In this dissertation I argue that a new cinematic apparatus [dispositif] has appeared in the last three decades that ties the ontology of the medium to the precarious physical life of celluloid. I refer to this apparatus as the "new materialism" of cinema. The dissertation traces the development of this apparatus around film heritage and film restoration, and in the context of post-Fordism, that is, the post-industrialization of the global economy. I argue that this materialism, which centers on the conservation of celluloid as the material artifact of a fading era, points to significant new forms and functions of cinema. In the first half of the dissertation this argument is developed vis-à-vis several recent experimental films and in terms of what the United Nations Educational, Scientific, and Cultural Organization (UNESCO) calls "intangible heritage." As intangible heritage, the history of cinema takes the form of a living archive of values, norms, and communicative procedures. This archive, I argue, is becoming directly integrated into the production of capital, and of social life more generally, and thus forms a new nexus of economic exploitation and political struggle. The second half of the dissertation examines how the dynamics of heritage are crystallized in, and shaped by, film restoration. For example, in the "before and after" demonstrations featured on many DVDs of restored films the image is posited as a material remnant of the past that is absorbed into the present and made viable for new markets. This process occurs through the application of technical expertise, rather than the traditional processes of mechanical duplication. Alongside such promotional materials, the dissertation also examines restoration through its effects on film form, focusing on restored versions of Alfred Hitchcock's Vertigo (1996) and Fritz Lang's Metropolis (2010). I contend that restoration creates an image with a peculiar ontology, which simultaneously invokes the authenticity of a photographic original and the interactive surfaces of new media. This image dramatically alters the construction of time in restored films and reflects structural shifts in the temporality of work. Overall, the dissertation provides both an original historical account of how cinema was re-imagined amidst pronouncements of the death of the medium, as well as a new type of historical materialism that links the details of cinematic form to emerging modes of labor.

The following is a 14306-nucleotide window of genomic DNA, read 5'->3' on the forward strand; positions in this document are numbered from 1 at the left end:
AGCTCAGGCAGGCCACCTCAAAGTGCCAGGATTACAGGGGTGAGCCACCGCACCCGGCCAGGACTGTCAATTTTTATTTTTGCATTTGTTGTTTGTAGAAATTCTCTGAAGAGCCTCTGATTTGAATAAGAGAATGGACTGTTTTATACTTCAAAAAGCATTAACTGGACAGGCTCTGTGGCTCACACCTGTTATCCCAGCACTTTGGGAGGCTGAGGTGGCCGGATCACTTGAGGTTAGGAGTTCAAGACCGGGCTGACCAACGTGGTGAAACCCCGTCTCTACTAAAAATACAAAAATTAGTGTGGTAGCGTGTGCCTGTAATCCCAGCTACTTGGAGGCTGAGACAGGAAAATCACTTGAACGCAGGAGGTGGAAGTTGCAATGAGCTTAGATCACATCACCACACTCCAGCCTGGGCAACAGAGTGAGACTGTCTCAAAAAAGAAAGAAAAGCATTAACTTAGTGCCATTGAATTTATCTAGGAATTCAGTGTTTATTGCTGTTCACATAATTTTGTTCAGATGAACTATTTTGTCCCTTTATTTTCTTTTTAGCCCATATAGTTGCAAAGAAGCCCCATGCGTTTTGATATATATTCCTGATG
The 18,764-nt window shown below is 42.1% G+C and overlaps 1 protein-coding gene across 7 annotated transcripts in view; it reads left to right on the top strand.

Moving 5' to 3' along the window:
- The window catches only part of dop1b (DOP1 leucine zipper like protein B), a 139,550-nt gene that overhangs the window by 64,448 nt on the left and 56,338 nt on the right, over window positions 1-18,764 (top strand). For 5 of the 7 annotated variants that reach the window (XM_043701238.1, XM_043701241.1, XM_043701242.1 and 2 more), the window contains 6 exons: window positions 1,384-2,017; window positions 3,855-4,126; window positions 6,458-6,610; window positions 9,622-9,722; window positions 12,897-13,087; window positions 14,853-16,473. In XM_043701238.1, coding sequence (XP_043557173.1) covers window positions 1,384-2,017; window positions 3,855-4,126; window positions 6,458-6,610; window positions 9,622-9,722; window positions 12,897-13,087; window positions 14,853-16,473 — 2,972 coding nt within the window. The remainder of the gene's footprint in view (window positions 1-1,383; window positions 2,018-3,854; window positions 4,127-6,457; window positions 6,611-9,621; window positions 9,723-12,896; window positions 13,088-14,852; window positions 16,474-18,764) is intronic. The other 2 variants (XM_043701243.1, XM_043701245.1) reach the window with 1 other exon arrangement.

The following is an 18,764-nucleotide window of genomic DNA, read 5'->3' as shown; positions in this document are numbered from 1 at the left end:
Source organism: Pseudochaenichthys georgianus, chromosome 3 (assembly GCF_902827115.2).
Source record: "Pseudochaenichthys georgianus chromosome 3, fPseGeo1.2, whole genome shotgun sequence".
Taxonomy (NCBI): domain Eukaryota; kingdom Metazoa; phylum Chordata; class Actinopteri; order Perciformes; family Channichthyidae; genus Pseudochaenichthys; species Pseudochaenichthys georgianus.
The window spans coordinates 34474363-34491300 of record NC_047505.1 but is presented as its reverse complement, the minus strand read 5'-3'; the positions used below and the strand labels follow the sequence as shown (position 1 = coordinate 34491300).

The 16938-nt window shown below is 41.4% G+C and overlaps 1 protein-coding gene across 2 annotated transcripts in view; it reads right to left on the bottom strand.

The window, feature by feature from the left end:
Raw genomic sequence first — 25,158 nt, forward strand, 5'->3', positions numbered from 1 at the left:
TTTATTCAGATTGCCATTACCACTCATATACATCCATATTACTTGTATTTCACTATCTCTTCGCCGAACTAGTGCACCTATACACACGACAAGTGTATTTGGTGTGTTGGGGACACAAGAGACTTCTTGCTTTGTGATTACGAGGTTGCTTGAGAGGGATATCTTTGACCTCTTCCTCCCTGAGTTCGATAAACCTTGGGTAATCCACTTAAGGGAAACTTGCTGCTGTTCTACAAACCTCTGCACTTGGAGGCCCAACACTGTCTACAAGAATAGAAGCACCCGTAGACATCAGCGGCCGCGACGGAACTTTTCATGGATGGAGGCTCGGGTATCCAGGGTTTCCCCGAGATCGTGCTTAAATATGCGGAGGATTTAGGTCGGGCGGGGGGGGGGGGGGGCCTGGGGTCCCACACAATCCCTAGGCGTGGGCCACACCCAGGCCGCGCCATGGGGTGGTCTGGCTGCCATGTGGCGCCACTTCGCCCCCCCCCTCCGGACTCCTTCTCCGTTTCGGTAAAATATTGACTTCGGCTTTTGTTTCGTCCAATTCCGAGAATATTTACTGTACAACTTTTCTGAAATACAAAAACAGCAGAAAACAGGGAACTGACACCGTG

University of Minnesota Ph.D. dissertation. November 2013. Major: Comparative Studies in Discourse and Society. Advisor: Cesare Casarino. 1 computer file (PDF); iv, 277 pages.
Stoddard, Matthew Donald.
The lives of film: heritage, restoration, and the materialism of cinema.
Retrieved from the University of Minnesota Digital Conservancy,
Content distributed via the University of Minnesota's Digital Conservancy may be subject to additional license and use restrictions applied by the depositor.